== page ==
The cure consists in softening the corns by repeated washing, and soaking the feet in warm or hot water; then cutting the corn very carefully when softened, with a sharp penknife without wounding the quick, and afterwards applying a leaf of houseleek, ground ivy, or purslain, dipped in vinegar. Or instead of these leaves, they may be dressed every day with a plaster of simple diachylon, or of gum ammoniacum softened in vinegar. The bark of the willow tree burnt to ashes, and mixed with strong vinegar, forms a lixivium which by repeated applications eradicates, warts, corns, and other cutaneous excrescences. It is however the wisest way to obviate the cause which produces them.


An infusion of horseradish in milk, makes one of the safest and best washes for the skin; or the fresh juice of houseleek, mixed with an equal quantity of new milk or cream. Honey water made rather thick, so as to form a kind of varnish on the skin, is a useful application in frosty weather, when the skin is liable to be chipped; and if it occasions any irritation or uneasiness, a little fine flour or pure hair powder should be dusted on the hands or face. A more elegant wash may be made of four ounces of potash, four ounces of rose water, and two of lemon juice, mixed in two quarts of water. A spoonful or two of this mixture put into the basin, will scent and soften the water intended to be used.


Shave thin two pounds of new white soap, into about a teacupful of rose water, and pour on as much boiling water as will soften it. Put into a brass pan a pint of sweet oil, four pennyworth of oil of almonds, half a pound of spermaceti, and dissolve the whole over the fire. Then add the soap, and half an ounce of camphor that has first been reduced to powder by rubbing it in a mortar with a few drops of spirits of wine, or lavender water, or any other scent. Boil it ten minutes, then pour it into a basin, and stir till it is quite thick enough to roll up into hard balls, which must then be done as soon as possible. If essence is used, stir it in quick after it is taken off the fire, that the scent may not fly off.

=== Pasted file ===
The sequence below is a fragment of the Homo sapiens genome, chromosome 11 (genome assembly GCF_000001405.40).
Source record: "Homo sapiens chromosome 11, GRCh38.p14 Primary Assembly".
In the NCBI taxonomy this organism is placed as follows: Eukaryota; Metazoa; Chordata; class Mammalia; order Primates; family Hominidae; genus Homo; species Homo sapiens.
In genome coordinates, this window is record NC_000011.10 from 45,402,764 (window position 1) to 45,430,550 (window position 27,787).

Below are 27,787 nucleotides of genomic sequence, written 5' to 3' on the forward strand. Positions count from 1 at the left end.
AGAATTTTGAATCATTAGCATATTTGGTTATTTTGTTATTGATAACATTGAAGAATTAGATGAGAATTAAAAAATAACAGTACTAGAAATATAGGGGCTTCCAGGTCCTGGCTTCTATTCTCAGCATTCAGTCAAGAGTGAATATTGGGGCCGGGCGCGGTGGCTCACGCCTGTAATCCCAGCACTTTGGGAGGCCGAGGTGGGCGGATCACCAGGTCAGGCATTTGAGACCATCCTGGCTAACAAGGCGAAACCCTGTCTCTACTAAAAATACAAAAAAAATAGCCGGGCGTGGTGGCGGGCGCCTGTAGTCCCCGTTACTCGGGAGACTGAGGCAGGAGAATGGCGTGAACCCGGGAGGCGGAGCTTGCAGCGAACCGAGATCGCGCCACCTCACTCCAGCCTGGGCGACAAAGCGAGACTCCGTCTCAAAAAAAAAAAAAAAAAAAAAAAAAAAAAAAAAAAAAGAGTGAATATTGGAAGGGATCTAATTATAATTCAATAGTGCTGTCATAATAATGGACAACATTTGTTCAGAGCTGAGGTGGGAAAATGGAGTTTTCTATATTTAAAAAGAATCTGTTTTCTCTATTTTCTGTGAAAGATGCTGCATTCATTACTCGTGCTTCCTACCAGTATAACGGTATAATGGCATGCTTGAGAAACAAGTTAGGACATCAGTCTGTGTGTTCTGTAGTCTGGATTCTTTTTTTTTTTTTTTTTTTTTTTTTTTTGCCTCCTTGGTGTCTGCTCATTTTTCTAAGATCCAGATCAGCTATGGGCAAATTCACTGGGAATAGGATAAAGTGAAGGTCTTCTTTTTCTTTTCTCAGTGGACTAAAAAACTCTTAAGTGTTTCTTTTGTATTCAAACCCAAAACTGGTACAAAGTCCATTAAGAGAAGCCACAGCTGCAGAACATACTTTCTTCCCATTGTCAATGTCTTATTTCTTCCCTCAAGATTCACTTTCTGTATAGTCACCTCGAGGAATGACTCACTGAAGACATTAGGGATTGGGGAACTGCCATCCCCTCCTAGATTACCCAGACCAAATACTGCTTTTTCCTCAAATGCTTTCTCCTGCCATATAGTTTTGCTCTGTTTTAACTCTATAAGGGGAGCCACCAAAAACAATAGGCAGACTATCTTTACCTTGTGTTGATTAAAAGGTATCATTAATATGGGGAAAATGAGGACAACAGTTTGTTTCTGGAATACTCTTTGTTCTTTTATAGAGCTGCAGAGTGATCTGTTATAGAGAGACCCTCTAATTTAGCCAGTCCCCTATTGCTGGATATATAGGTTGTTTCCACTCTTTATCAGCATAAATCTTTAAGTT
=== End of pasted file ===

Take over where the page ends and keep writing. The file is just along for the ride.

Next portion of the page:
Soda, by softening the water, saves a great deal of soap. It should be melted in a large jug of water, and some of it poured into the tubs and boiler; and when the lather becomes weak, more is to be added. The new improvement in soft soap is, if properly used, a saving of nearly half in quantity; and though something dearer than the hard, it reduces the expence of washing considerably. Many good laundresses advise soaping linen in warm water the night previous to washing, as facilitating the operation with less friction.


These insects are not only destructive to grapes, peaches, and the more delicate kinds of fruit, but also to bees; the hives of which they attack and plunder, frequently compelling those industrious inmates to forsake their habitation. About the time when the wasps begin to appear, several phials should be filled three parts full of a mixture consisting of the lees of beer or wine, and the sweepings of sugar, or the dregs of molasses, and suspended by yellow packthread on nails in the garden wall. When the bottles are filled with insects, the liquor must be poured into another vial, and the wasps crushed on the ground. If they settle on wall fruit, they may be destroyed by touching them with a feather dipped in oil; or may be taken with birdlime put on the end of a stick or lath, and touched while sitting on the fruit. The number of these noxious insects might be greatly reduced by searching for their nests in the spring of the year. The places to find them are at new posts, pales, melon frames, or any solid timber; for as they make their combs of the shavings of sound wood, which they rasp off with their fangs, and moisten up with a mucus from their bodies, they may often be found near such materials.